So far we’ve checked how easy it is to get up and running with Rancher. We also deployed a very simple HTTP service on our Rancher Cluster, attached an L7 Load balancer and successfully scaled up containers running this service.

In this post, I’ll use the same service with a slight modification which is version number now return as  2.0 in HTTP response. So far our service is on v1.0, let’s say we’ve worked very hard and released a new version with latest features. We want to release it to our users while ensuring there is no downtime during deployment. At this stage, our docker image of service 2.0 is pushed to docker repository (ravirdv/app:2.0).

In the world without container orchestration platforms, we’d have to write scripts to spawn up compute resource (EC2, VM etc) and then use something like Ansible/Chef/Farbic scripts to provision required services and dependencies. Once that is done, we’d push our package and hope there is no dependency/version mismatch and our service starts up. After new version of service is up, we’d slowly migrate our traffic to new version of service and clean up compute resources of old version or may be keep it running as standby. Now there might be variations of how this is done, but roughly this is how normally people did it in past.

Enough of history lesson 🙂, let’s get back to how we can achieve similar result with more predictability and fault tolerance using Rancher. Rancher likes to call collection of containers a “Workload”, in this case, our HTTP service containers are part of same workload. So when we ask Rancher to upgrade the Workload, it will spin up new set of containers with specified revision of docker image and instruct our L7 load balancer to gradually redirect traffic to new set of containers. Rancher does all of this for you, without breaking a sweat! awesome isn’t it? 🤩

Upgrading a workload is very simple. You just have to click on Edit, update image version and hit “Upgrade” button, Rancher will instantly fetch the docker image from registry and provision a set of containers using that image.

Demo time! let’s try to upgrade our service from v1.0 to v2.0 and see how our curl script handles it.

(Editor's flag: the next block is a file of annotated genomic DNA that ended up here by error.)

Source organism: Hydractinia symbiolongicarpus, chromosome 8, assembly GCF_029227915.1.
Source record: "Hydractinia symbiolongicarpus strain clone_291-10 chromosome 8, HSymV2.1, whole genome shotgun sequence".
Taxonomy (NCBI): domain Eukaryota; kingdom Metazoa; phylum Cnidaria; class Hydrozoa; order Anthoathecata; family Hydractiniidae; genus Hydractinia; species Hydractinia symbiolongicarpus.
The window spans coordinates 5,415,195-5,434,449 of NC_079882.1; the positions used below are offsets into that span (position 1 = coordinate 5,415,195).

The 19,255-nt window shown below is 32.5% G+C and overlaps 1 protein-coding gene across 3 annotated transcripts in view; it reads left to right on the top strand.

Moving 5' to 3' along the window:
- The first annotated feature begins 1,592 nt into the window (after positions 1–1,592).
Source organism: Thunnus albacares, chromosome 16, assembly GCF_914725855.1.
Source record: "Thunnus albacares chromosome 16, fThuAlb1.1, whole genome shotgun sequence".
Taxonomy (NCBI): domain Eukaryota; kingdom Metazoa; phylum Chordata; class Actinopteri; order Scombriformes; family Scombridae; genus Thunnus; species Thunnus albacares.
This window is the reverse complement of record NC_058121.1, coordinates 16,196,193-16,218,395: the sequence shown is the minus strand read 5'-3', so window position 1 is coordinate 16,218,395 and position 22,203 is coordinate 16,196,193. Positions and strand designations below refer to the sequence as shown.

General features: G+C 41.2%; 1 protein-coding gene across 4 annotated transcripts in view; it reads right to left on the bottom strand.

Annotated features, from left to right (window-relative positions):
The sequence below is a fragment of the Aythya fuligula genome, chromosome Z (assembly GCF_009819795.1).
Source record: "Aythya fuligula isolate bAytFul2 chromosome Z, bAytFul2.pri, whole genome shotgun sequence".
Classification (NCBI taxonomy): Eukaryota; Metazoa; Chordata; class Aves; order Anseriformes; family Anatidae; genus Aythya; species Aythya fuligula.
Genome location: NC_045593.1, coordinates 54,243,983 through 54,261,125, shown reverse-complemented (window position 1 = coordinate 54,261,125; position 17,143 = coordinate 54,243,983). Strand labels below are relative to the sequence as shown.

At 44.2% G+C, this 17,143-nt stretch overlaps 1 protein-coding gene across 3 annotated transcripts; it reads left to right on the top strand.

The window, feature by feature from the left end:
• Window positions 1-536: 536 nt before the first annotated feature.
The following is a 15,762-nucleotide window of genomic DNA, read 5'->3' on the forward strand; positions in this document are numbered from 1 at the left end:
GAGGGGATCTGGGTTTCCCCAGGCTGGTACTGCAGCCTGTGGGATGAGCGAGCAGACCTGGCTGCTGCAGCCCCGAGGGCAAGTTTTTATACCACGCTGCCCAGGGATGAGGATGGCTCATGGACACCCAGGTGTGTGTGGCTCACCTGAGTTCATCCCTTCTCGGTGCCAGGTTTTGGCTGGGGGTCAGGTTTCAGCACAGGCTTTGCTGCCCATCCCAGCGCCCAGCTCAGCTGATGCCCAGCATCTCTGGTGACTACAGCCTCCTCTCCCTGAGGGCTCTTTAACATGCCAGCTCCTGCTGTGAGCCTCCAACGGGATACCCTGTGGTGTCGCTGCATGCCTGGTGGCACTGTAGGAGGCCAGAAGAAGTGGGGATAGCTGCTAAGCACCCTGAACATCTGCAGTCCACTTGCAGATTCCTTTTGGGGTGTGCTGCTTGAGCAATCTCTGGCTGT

Looking at “App Version” value, we can see that it curl slowly starts receiving v2.0 as response.

It takes few more seconds to switch all containers to new version, below screen capture shows all responses are now from 2.0

As our service is now upgraded, “App Version” value is 2.0 in response, also container host are now different.

I was completely blown away by this feature, this “nuke and pave” approach give me much more confidence than modifying existing server configuration. However, things may go wrong. May be there is a last minute bug which impact a set of users or a top secret feature which shouldn’t have been part of this release or anything else really where you’d wish your infrastructure had an “undo” button.

And you guessed it! while not really an undo button, Rancher makes it very easy to rollback to previous version. Process for rollback is same as upgrade. Let’s say we found an issue in our cutting edge 2.0 release and now we’ve decided to rollback to 1.0 version ASAP 🔥. Let’s see how Rancher handles it:

As you can see from HTTP response, we can see service 2.0 containers are replaced with version 1.0 containers. Although, this will be much more messy if services are not stateless, I’ll write more about this when covering persistent storage topic. If you’re new to containerization and its ecosystem then I highly recommend to start with services which are stateless. Running your app on local machine with Docker-Compose is easiest way to start in my opinion.

I hope this series of posts give you enough ammunition to start playing with Rancher. In next series of posts, I’ll write about how you can use this platform to perform service discovery, handle configuration changes, store secrets, and most importantly debug and monitor services.

If you found this interesting or if there is something that I can improve then please let me know via comments.